AKRON — Even as capital spending by the world's tire makers on new plants and capacity expansions slows — and some tire plant projects have been suspended — the industry will grow measurably this year as five new plants announced in the past few years either have come on stream or are set to before year-end.
These projects collectively represent $3.8 billion in capital spending and more than 12 million units of new production capacity, according to Tire Business' calculations.
At the same time two high-profile new tire factory projects in the U.S. valued at over $630 million — Balkrishna Industries Ltd.'s and Qingdao Sentury Tire Group's — have been put on indefinite hold.
- This article appears in the Sept. 2 print edition of Tire Business as part of the 2019 Global Tire Report.
New plants brought on stream thus far this year include:
• Continental A.G.'s $265 million car and light truck tire plant in Rayong, Thailand, started production in March on schedule, two years after the company broke ground on the project. The plant is designed to produce up to 4 million tires per year for Thailand and the Asia Pacific region by 2022, Continental said, with up to 900 employees at full production.
The facility is Conti's sixth tire plant in the Asia/Pacific region and 20th worldwide.
• Nexen Tire Corp.'s $1 billion manufacturing complex in Zatec, Czech Republic, began trial production in April and was ceremoniously commissioned Aug. 28. The 7 million-sq.-ft. Zatec factory is rated at 3 million units of capacity at start-up, and is expected to increase to 11 million by 2022.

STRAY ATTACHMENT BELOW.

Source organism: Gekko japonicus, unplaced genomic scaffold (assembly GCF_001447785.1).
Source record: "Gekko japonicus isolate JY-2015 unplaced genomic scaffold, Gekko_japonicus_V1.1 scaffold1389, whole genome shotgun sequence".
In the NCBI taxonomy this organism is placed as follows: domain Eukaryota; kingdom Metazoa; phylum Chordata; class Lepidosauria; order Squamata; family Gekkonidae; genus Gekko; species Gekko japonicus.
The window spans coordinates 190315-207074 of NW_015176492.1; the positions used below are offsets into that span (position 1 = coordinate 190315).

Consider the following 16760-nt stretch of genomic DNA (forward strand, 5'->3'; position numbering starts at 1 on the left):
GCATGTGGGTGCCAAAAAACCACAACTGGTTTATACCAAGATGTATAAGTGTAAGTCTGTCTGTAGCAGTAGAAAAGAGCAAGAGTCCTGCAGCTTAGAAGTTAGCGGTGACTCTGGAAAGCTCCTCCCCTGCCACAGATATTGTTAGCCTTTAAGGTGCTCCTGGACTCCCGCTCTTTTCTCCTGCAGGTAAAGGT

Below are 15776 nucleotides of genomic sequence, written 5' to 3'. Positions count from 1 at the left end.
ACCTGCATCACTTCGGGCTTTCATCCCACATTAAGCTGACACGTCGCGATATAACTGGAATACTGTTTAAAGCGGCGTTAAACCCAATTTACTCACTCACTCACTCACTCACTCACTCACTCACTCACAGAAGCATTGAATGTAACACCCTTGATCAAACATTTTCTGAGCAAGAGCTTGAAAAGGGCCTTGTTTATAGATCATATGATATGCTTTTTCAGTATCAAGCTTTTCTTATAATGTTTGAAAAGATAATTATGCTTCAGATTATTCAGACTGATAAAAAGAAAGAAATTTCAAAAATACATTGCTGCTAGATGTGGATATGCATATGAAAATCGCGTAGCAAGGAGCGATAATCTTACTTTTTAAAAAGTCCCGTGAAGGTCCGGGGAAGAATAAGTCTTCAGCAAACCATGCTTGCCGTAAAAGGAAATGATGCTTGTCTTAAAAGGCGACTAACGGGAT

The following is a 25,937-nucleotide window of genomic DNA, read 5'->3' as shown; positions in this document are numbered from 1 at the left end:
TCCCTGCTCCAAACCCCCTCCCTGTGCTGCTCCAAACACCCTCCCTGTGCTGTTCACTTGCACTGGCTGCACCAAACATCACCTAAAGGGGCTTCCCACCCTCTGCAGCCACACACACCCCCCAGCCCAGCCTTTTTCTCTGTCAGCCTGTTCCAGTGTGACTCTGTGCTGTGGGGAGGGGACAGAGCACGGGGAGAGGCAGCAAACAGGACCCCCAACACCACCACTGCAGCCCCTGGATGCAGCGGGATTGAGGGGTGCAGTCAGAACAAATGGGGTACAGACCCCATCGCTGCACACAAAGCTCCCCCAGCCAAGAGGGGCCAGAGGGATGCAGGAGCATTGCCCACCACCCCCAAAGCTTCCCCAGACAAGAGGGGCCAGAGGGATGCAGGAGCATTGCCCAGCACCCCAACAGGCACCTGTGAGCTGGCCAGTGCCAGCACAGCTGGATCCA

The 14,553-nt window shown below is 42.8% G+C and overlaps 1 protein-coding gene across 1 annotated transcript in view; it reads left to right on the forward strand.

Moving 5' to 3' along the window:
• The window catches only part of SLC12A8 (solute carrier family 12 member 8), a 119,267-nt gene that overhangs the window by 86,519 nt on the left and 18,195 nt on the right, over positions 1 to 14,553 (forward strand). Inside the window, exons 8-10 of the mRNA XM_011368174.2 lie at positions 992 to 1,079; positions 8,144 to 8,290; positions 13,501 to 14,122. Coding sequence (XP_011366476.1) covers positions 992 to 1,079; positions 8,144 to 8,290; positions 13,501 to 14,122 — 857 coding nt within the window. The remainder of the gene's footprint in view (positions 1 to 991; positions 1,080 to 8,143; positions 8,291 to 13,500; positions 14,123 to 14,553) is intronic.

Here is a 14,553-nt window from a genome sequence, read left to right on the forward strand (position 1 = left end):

The factory is one of four key investments Nexen has made of late to strengthen its global presence. The others are the Nexen univerCITY Central Research Institute in Seoul, South Korea, the European R&D Center in Kelkheim, Germany, and the North America R&D Center in Richfield, Ohio.
Scheduled to come on stream this year are:
• Goodyear's $77 million "Mercury" flexible-production passenger tire plant in Colmar-Berg, Luxembourg.
The plant, built in close proximity to Goodyear's existing Luxembourg innovation center and tire proving grounds, is engineered to use "additive manufacturing technologies" to produce premium tires in small-batch quantities on-demand. Rated capacity at start-up is 500,000 units a year with about 70 full-time employees.
"Mercury addresses the increasing complexity in the tire industry as the number of vehicle models and options available to consumers continues to proliferate," Goodyear Chairman, CEO and President Richard Kramer at the plant's groundbreaking in September 2017.
"It gives us the capability to increase our speed and flexibility to meet the growing demand for small volumes of high-margin, premium Goodyear tires and to deliver them to customers on demand, faster than ever."
• Continental Tire the Americas' $1.4 billion car and truck tire plant near Clinton, Miss.
The plant is projected to produce 750,000 truck and bus tires annually in the first phase, starting with 400 employees. Trial production is scheduled to start in October with commercial-scale production ramping up in early 2020.